Joining Up with Rakdos to Make a Ramp Deck

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Merge the chaos of Rakdos with ramp strategy in Magic: The Gathering. Discover how to build and pilot a powerful Rakdos Ramp deck.

Most of us know about the Rakdos Ramp Deck that was popular in Standard maybe a month or two ago. Sometimes it is still played on ladder, and the deck is undoubtedly powerful. For today's purposes, we are going to bring back that archetype, but we are going to use some cards from the new set, Outlaws of Thunder Junction. This time, we will have to pay closer attention to the kinds of creatures that we put into the deck. They will all provide legitimate value, but we are mostly going to be trying to cheat out or reanimate legendary creatures, and you will see why that is so relevant very soon. We do use some cheap creatures early on in the deck that are not legendary, but they generate value on the board, and allow us to get other large creatures into our graveyard. We may miss out on some other value, but the payoff will be worth it. Some of these new cards from Thunder Junction will allow us to pull off a couple of one turn kills.

Total Cards:

Relevant New Cards

Magic the Gathering Card - Rakdos Joins Up - MTG Circle

This new card is an absolute bomb. We get to reanimate a creature, and then we get extra value when a legendary creature dies. This card alone is the reason that we are wanting to run mostly legendary creatures for our payoffs. We will be using the Burn Together adventure from Callous Sell-Sword to get the ultimate combo. It will effectively be double fling. Having been personally victimized by it plenty of times since it was printed, I elected to omit Atraxa, Grand Unifier from the list, but I absolutely encourage you to add it to the deck if you don't have any issues playing it.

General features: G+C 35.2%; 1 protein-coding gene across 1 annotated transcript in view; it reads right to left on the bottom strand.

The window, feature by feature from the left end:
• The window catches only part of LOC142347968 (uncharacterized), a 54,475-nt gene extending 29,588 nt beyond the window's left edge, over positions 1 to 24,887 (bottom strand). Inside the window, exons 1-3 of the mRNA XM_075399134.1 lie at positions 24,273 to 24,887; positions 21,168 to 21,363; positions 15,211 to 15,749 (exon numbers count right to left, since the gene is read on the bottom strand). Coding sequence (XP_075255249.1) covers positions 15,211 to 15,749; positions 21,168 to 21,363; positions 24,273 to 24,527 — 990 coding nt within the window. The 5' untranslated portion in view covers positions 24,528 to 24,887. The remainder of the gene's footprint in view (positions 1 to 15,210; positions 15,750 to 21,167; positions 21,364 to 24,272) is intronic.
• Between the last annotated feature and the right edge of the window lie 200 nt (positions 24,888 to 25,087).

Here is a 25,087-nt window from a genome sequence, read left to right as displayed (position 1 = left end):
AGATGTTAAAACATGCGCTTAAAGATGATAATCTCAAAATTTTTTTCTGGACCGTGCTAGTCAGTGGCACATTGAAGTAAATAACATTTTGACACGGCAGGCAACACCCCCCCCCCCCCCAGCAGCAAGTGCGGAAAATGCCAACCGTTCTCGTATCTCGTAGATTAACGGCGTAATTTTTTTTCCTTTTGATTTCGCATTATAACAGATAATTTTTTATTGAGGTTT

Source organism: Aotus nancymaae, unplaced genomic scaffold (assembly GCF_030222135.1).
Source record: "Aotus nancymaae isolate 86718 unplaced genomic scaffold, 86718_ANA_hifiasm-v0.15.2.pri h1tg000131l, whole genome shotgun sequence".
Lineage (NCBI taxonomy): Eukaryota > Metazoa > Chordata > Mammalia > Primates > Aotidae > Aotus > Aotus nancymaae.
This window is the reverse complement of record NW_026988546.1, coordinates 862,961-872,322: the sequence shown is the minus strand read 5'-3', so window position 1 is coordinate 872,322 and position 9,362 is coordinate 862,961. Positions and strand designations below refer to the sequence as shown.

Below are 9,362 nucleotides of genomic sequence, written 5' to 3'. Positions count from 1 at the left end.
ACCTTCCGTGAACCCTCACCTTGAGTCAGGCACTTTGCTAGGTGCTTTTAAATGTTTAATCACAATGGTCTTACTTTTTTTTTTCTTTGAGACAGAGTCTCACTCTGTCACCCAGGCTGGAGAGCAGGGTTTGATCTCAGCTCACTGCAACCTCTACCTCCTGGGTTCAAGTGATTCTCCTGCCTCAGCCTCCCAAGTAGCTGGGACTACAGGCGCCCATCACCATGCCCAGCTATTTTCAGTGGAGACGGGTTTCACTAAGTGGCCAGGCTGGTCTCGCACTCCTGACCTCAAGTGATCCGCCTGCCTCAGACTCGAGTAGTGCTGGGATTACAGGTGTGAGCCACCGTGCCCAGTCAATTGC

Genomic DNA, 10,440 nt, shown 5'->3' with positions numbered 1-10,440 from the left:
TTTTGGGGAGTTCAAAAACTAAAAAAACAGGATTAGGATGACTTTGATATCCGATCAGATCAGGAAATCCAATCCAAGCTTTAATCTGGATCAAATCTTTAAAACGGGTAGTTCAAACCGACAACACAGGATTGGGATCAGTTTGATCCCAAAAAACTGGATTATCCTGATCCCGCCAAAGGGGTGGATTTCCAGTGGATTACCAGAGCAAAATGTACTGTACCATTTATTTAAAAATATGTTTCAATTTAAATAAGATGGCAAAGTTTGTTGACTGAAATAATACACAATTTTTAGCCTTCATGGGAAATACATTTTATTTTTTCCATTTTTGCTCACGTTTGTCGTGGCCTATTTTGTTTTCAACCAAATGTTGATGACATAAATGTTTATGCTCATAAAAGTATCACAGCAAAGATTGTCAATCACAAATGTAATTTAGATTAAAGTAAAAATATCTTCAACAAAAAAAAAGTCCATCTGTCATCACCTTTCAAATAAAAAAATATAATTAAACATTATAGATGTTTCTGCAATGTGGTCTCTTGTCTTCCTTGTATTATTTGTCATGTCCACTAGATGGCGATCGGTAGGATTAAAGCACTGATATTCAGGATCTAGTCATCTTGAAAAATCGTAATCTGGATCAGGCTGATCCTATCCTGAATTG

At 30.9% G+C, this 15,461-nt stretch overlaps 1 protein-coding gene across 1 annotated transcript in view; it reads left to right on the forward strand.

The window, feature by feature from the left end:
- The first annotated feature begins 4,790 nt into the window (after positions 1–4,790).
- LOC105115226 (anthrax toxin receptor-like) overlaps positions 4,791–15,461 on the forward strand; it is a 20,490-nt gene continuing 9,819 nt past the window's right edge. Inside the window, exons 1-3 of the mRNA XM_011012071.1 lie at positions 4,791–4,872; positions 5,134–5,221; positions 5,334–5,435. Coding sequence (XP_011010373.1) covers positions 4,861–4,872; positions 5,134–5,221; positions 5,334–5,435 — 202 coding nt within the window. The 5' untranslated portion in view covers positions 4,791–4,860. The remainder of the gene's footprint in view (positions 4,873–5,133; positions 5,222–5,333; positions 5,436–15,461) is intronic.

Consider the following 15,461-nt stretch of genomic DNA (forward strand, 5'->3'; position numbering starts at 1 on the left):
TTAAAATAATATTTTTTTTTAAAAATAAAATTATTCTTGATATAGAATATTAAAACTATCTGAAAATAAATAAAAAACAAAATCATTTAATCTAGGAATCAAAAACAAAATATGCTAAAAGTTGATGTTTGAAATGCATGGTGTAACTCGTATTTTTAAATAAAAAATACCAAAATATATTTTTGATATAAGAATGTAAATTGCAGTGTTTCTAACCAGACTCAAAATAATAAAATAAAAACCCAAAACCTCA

Magic the Gathering Card - Lively Dirge - MTG Circle

This one is pretty straightforward. We are going to use it to get a creature of our choice in the graveyard. It isn't the best value, but it's something worth trying from the new set. We can also use it to reanimate two smaller creatures if there isn't a better option. I have it in here as a one of to try out, but could easily be swapped out for Liliana of the Veil or something similar. 

Magic the Gathering Card - Binding Negotiation - MTG Circle

This one is in the sideboard, but I think it will quickly become a useful tool in most sideboards. It will allow us to de-plot a card, or discard another nonland permanent from our opponent's hand. Having that kind of modality is useful, and I fully expect plot to be a powerful mechanic. Since we don't run any Deep-Cavern Bat in this deck, having another two mana hand hate spell somewhere in the seventy-five is important.

Magic the Gathering Card - Rush of Dread - MTG Circle

This is a sideboard card that I couldn't help but leave out of the list. I believe it will have an effect on the game similar to Invoke Despair, and it is too good not to have. My justification is that we can use it to be the finisher on our fling spells if the opponent has too much life. Some of the Temur decks that are floating around can easily hover over twenty life, and this can help get them down to the point where we can take them out by flinging a legendary creature at them. Making them sacrifice a bunch of creatures, or discard a bunch of cards never hurts either. 

Familiar Cards that Help the Deck Function

Magic the Gathering Card - Big Score - MTG Circle